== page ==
The late night star, of course, then corrected his pal and presented another list of items that the Tonight Show staff had generated -- a list intended, naturally, to put the audience in stitches.
In this information age, we're able to find just about everything -- if we phrase our search criteria carefully. But we have to sort through a lot of chaff to get to the wheat -- and even the best information isn't always made clear.
But the "Grey Lady," as newspaper lovers sometimes refer to the New York Times comes through seven days a week with clear, concise and in-depth coverage of "all the news that's fit to print."
With most stories, readers know they can read just the first few paragraphs and move on, confident that they've been given the "nuts" of the story. Those with more interest are offered more and more and more until even those few with huge appetites are satiated as talented writers squeeze just about EVERYTHING that is known about the topic.
I grew up reading the San Diego Union/Tribune, which is a pretty classy -- though clearly (at least at the time) biased paper. I remember the front page photos that appeared following the 1960 Kennedy-Nixon presidential debates. The caption below the Nixon frame read, "Vice-President Nixon makes a point during last nights debate;" while the Kennedy cutline was, "Senator Kennedy shuffles through his notes."
When I ended up in Los Angeles County about 20 years later, I began a love affair with the Los Angeles Times. It's a world-class publication -- unarguably the newspaper of record for the west coast (as the NY Times is for the east). I'm proud as can be of the unlikely fact that my first paid job as a journalist was working as a stringer for the Times' Orange County edition.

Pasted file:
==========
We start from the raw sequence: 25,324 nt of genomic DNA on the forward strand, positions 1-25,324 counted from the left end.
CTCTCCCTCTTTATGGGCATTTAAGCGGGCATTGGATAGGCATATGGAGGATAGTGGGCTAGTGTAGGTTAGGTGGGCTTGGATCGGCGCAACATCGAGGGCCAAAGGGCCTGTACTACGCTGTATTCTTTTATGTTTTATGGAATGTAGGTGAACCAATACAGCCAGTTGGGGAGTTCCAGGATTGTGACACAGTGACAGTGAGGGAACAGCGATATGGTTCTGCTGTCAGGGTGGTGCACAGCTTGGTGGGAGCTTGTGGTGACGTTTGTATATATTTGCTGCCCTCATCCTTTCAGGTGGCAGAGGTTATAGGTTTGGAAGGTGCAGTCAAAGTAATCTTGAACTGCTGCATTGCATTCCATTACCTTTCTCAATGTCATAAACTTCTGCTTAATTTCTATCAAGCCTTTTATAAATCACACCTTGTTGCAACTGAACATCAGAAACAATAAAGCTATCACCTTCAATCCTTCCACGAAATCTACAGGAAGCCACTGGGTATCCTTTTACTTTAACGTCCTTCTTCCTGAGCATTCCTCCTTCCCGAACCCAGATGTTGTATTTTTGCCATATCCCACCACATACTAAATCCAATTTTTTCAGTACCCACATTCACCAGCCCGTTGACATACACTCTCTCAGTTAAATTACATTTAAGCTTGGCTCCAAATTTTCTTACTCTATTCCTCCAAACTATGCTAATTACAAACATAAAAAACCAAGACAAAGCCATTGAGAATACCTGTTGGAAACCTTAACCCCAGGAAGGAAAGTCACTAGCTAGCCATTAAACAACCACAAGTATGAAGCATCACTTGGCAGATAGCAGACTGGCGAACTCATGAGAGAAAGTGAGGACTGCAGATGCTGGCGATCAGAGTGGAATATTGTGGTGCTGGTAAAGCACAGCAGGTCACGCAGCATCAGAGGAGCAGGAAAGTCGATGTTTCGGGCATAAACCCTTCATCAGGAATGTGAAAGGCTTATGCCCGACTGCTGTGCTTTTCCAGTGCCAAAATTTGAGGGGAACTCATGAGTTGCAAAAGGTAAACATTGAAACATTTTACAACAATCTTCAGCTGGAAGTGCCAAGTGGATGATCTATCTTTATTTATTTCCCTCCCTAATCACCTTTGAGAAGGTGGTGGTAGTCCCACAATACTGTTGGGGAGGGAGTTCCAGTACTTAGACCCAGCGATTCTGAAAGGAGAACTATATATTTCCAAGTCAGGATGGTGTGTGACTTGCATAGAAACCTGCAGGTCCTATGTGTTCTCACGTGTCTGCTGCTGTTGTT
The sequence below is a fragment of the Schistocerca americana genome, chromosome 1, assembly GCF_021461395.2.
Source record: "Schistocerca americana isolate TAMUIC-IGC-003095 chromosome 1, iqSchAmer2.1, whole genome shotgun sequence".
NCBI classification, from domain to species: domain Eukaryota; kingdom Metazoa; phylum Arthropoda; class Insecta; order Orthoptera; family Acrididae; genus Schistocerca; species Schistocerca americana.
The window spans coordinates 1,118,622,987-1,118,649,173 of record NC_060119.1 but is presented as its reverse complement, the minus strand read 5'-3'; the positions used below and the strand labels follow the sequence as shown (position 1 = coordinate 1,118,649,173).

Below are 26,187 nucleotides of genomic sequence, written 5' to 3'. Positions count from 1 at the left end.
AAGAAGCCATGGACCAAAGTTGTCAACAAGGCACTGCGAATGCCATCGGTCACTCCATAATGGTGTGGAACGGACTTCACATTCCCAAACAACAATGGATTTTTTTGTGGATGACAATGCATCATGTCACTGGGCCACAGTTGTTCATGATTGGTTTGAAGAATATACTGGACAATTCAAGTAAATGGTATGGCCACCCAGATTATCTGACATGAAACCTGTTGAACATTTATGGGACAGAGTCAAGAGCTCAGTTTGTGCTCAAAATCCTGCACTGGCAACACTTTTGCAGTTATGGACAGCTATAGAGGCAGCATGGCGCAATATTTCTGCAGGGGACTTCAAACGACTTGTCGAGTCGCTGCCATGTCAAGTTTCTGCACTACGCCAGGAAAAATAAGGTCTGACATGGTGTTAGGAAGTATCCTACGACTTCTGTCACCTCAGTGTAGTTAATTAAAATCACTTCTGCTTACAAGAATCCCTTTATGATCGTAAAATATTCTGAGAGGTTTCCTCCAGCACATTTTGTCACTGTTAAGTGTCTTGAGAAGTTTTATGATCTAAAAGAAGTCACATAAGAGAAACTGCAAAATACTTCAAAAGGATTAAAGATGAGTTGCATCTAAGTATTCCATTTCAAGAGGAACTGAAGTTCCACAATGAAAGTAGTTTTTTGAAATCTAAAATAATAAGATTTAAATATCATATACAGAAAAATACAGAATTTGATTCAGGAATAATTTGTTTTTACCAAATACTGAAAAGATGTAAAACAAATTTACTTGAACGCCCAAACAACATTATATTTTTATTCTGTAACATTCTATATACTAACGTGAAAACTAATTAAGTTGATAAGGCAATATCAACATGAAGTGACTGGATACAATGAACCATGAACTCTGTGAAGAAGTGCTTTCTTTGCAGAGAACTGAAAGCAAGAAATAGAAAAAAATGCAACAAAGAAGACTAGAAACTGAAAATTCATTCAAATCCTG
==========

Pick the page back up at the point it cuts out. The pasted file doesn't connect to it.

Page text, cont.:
Another 20-some years later, I arrived in Merced, California and subscribed to the local newspaper -- best described, perhaps, as "light" (so light that Nolan Ryan couldn't throw it from the curb to my porch). I eventually wrote for that paper as well -- received better billing as a columnist, but didn't hold my head quite as high when telling strangers about my employer.
One fateful morning, as I searched the high grass for my little sliver of a newspaper, I heard the THWUMP of a major daily hit the pavement next door. My neighbor appeared in his bathrobe and scooped up what seemed to be too much newsprint for any central California publication.
"Is that the New York Times?" I shouted.
My neighbor confirmed my guess and, when he noticed that I was salivating and weak in the knees, offered to share each day's paper with me once he was done with it.
Well, nobody can actually read the entire New York Times in a single day (a slight exageration, but only a little), but my new best friend began depositing his only slightly disturbed treasure on my drive every day.
Then he moved across town and my halcyon days were ended ... until now.
I've decided to cancel my cable television and am replacing it with a daily subscription to the New York Times!
The New York Times is an American daily newspaper founded, and continuously published in New York City, since 1851. The New York Times has won 106 Pulitzer Prizes, the most of any news organization. Its website is the most popular American online newspaper website, receiving more than 30 million unique visitors per month.—Wikipedia